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In between the days of the grand vaudevillian movie houses like the Circle and Indiana Theaters (now Hilbert Circle and Indiana Repertory) and the 23 screen multiplexs of today, small, independently owned theaters sprang up around Indianapolis.

The Arlington on opening night

One such theater, the Arlington, opened in 1949 at the corner of East 10th Street and Arlington Ave, constructed at a cost of $250,000 ($2.4 million today) and sat 1100 theatergoers. Its first feature, You’re My Everything starring Dan Dailey and Ann Baxter follows two newly-weded actors on their journey from stage to silent films through advent of talking pictures.

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As television continued to gain popularity and vie for the attention of Joe Moviegoer, the Arlington renovated in 1956, expanding the back of the theater, increasing seating capacity to 1324 and installing a wide Cinemascope screen and high-tech sound system. Independent movie theaters were not associated with a particular production house, so while a Paramount or Lowes theater was fed a steady stream of films from their parent companies, small theaters like the Arlington had to bid on and purchase films to show. After its upgrades, the Arlington became a showcase for Walt Disney features, until the Eastwood theater at 38th St. and Pendleton Pike began to outbid them in the late 70s.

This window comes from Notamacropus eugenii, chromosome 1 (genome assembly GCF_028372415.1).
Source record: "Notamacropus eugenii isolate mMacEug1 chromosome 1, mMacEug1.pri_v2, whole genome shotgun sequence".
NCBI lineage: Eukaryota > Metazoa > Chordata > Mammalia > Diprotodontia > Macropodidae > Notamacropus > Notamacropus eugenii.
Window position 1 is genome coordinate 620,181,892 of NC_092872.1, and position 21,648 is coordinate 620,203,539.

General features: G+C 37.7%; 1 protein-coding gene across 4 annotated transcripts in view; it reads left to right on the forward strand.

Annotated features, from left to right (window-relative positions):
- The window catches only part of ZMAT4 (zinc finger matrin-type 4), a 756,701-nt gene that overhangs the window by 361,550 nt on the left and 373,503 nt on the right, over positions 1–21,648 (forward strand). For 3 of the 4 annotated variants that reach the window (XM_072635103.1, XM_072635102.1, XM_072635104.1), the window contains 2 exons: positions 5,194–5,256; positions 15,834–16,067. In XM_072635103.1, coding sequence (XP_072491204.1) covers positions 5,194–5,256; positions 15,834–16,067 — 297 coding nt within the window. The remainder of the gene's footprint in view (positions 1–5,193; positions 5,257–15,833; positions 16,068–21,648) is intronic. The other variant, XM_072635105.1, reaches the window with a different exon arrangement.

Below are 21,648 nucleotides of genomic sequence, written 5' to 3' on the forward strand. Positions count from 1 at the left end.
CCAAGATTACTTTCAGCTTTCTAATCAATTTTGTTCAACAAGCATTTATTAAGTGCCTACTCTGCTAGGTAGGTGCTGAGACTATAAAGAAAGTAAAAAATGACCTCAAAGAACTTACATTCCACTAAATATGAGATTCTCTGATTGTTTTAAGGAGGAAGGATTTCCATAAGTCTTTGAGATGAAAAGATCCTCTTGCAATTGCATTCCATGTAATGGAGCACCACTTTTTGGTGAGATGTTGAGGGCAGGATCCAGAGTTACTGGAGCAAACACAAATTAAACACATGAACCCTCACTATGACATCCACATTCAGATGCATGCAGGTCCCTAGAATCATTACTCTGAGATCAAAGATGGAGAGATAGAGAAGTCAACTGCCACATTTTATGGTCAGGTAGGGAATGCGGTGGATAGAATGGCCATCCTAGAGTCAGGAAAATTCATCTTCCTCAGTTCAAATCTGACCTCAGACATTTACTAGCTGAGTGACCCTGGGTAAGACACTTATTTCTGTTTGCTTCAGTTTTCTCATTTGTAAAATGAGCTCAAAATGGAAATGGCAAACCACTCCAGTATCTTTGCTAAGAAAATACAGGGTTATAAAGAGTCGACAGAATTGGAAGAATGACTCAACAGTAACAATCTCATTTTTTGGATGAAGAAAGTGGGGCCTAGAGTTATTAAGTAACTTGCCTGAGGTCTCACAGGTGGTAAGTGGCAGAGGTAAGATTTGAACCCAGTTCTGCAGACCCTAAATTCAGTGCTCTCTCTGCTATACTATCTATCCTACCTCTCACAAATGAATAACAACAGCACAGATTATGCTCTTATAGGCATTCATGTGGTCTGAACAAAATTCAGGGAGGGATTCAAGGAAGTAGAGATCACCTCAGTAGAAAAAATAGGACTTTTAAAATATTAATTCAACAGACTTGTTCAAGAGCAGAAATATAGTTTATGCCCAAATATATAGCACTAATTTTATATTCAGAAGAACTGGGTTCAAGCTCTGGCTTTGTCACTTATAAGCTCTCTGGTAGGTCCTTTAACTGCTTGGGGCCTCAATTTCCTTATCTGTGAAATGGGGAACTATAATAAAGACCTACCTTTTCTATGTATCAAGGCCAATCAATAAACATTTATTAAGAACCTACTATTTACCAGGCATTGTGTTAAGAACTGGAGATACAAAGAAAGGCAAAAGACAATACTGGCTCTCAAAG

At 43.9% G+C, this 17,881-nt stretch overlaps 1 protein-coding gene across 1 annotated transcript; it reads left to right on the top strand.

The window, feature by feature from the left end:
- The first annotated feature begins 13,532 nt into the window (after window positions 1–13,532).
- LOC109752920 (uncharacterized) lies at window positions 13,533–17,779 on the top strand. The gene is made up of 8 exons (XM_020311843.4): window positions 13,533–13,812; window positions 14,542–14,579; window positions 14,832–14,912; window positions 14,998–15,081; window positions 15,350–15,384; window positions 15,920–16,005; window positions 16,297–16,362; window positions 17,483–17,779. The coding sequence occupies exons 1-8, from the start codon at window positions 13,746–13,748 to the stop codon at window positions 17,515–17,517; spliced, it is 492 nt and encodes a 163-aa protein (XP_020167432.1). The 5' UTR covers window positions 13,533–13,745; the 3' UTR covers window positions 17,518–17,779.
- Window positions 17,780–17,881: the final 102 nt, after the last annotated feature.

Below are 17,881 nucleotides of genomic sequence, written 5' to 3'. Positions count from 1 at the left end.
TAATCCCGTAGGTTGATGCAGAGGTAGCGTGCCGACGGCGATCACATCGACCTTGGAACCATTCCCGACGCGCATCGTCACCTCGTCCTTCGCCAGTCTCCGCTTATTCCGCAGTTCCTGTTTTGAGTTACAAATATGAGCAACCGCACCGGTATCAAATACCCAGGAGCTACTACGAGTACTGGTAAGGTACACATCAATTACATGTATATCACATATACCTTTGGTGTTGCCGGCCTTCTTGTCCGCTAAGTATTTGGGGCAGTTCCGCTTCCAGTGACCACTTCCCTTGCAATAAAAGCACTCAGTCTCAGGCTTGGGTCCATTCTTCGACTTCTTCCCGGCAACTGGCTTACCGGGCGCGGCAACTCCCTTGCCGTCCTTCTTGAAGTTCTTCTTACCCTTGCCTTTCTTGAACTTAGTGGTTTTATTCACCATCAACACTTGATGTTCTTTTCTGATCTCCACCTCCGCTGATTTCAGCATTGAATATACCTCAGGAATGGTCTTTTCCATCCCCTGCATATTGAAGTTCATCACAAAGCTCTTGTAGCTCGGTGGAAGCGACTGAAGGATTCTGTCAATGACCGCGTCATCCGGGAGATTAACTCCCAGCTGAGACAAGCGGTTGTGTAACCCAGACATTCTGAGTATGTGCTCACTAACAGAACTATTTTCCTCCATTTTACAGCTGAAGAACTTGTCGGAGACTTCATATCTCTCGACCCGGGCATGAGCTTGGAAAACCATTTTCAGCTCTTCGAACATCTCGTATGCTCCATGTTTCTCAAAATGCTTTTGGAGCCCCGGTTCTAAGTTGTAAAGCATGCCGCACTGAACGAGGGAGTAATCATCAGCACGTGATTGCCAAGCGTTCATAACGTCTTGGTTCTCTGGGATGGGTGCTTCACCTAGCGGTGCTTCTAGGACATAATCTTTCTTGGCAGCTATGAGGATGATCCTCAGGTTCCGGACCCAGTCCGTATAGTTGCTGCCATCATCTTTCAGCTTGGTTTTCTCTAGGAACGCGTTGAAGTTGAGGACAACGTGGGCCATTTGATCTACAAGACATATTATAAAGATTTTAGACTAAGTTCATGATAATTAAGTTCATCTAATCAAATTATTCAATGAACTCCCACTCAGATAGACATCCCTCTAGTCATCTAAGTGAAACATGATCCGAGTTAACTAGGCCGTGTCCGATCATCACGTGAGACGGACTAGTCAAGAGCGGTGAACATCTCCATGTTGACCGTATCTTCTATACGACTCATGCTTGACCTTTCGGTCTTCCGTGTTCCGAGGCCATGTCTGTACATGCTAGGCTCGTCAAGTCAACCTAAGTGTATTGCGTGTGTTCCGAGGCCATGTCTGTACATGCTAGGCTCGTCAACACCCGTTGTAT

As the 80s came, the Arlington, now owned by Theater Confections Inc out of Rochester, NY continued to struggle. In 1983 a hailmary attempt to keep the theater running was made by way of bidding to show the cash cow that was Star Wars: Return of the Jedi.

Outbid once again, the operators of the Arlington learned of evidence suggesting that state blind bidding laws may have been violated in their lost attempt to get Episode VI and filed suit against Star Wars distributor 20th Century Fox. The suit was settled out of court and the owners of the Arlington threw in the proverbial towel, closing the doors as a movie theater for good.

For the remainder of the 80s, the Arlington continued to see life as a music venue, hosting a number of national touring acts brought in by Sunshine Promotion and this 1988 concert by heavy metal band Megadeath which lives on as a bootleg recording available on YouTube.

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Arlington marquee, blended new and old.

By the early 90s, the music venue concept for the Arlington was abandoned as well and the theater was transformed into its modern day purpose, that of the Central Ace Hardware store. The marquee and movie poster display are still there, advertising sales on gardening equipment instead of Disney blockbusters. Within the bustling store, you can still make out the details that suggest this large open space existed for reasons beyond mixing paint and selling tools.

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8 responses to “The Arlington Theater”

  1. Ted Meek says: